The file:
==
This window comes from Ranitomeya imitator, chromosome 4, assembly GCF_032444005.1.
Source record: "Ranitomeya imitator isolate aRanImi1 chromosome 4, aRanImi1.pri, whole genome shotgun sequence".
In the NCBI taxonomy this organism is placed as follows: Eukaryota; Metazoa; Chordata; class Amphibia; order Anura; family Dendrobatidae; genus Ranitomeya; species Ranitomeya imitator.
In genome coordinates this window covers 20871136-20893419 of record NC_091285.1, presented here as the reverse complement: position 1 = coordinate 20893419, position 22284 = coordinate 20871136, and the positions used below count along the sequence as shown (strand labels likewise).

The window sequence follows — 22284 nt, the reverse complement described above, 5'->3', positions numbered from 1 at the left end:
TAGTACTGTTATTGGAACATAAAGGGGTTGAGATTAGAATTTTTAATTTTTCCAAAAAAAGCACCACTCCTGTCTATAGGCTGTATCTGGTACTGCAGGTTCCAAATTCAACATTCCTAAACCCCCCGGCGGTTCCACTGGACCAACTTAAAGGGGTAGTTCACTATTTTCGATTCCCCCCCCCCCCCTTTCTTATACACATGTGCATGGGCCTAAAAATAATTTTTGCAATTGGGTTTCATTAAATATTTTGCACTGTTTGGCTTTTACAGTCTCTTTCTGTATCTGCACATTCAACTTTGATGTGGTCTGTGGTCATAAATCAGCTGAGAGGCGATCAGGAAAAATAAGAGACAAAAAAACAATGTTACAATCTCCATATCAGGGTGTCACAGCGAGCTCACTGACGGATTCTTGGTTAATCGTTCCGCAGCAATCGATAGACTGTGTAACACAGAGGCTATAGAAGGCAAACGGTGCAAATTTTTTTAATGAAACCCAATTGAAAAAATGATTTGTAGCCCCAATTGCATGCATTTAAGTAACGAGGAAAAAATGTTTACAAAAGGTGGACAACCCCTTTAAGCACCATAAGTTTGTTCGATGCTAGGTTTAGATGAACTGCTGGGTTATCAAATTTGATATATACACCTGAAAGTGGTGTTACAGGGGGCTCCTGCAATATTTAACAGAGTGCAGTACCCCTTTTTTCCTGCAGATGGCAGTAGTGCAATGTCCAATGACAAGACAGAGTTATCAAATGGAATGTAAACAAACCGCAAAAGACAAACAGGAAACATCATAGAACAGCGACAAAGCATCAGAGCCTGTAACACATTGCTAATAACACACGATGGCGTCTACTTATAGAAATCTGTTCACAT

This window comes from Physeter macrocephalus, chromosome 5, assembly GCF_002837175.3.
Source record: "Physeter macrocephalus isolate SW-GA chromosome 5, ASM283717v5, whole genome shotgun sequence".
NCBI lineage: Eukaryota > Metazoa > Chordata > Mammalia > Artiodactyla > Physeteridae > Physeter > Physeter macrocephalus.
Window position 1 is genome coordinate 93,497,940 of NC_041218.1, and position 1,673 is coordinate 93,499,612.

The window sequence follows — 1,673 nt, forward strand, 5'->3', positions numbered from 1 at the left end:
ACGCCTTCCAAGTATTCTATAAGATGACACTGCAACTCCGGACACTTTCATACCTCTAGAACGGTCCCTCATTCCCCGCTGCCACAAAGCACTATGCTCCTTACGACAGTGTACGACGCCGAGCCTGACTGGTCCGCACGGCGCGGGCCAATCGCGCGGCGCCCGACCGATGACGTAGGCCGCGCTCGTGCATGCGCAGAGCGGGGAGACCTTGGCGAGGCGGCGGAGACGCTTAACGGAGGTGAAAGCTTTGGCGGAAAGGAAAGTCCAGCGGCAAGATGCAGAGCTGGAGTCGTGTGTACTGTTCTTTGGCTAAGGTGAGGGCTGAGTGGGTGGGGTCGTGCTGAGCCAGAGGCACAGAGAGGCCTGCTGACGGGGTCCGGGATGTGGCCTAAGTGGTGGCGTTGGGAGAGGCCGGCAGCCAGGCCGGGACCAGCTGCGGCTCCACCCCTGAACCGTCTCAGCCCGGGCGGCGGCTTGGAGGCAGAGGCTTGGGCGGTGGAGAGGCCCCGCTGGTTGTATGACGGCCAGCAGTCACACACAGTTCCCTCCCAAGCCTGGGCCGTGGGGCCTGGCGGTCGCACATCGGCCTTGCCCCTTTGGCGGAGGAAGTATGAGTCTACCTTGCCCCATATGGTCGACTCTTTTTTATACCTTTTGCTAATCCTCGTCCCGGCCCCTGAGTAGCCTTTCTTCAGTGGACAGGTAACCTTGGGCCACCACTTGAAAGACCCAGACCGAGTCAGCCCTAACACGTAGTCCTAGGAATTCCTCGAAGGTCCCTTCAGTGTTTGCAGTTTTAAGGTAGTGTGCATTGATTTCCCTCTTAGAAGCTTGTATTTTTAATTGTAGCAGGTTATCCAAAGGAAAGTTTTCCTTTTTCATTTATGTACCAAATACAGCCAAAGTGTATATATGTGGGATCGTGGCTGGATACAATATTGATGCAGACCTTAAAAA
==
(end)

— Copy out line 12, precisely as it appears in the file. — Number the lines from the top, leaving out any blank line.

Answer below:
ACGCCTTCCAAGTATTCTATAAGATGACACTGCAACTCCGGACACTTTCATACCTCTAGAACGGTCCCTCATTCCCCGCTGCCACAAAGCACTATGCTCCTTACGACAGTGTACGACGCCGAGCCTGACTGGTCCGCACGGCGCGGGCCAATCGCGCGGCGCCCGACCGATGACGTAGGCCGCGCTCGTGCATGCGCAGAGCGGGGAGACCTTGGCGAGGCGGCGGAGACGCTTAACGGAGGTGAAAGCTTTGGCGGAAAGGAAAGTCCAGCGGCAAGATGCAGAGCTGGAGTCGTGTGTACTGTTCTTTGGCTAAGGTGAGGGCTGAGTGGGTGGGGTCGTGCTGAGCCAGAGGCACAGAGAGGCCTGCTGACGGGGTCCGGGATGTGGCCTAAGTGGTGGCGTTGGGAGAGGCCGGCAGCCAGGCCGGGACCAGCTGCGGCTCCACCCCTGAACCGTCTCAGCCCGGGCGGCGGCTTGGAGGCAGAGGCTTGGGCGGTGGAGAGGCCCCGCTGGTTGTATGACGGCCAGCAGTCACACACAGTTCCCTCCCAAGCCTGGGCCGTGGGGCCTGGCGGTCGCACATCGGCCTTGCCCCTTTGGCGGAGGAAGTATGAGTCTACCTTGCCCCATATGGTCGACTCTTTTTTATACCTTTTGCTAATCCTCGTCCCGGCCCCTGAGTAGCCTTTCTTCAGTGGACAGGTAACCTTGGGCCACCACTTGAAAGACCCAGACCGAGTCAGCCCTAACACGTAGTCCTAGGAATTCCTCGAAGGTCCCTTCAGTGTTTGCAGTTTTAAGGTAGTGTGCATTGATTTCCCTCTTAGAAGCTTGTATTTTTAATTGTAGCAGGTTATCCAAAGGAAAGTTTTCCTTTTTCATTTATGTACCAAATACAGCCAAAGTGTATATATGTGGGATCGTGGCTGGATACAATATTGATGCAGACCTTAAAAA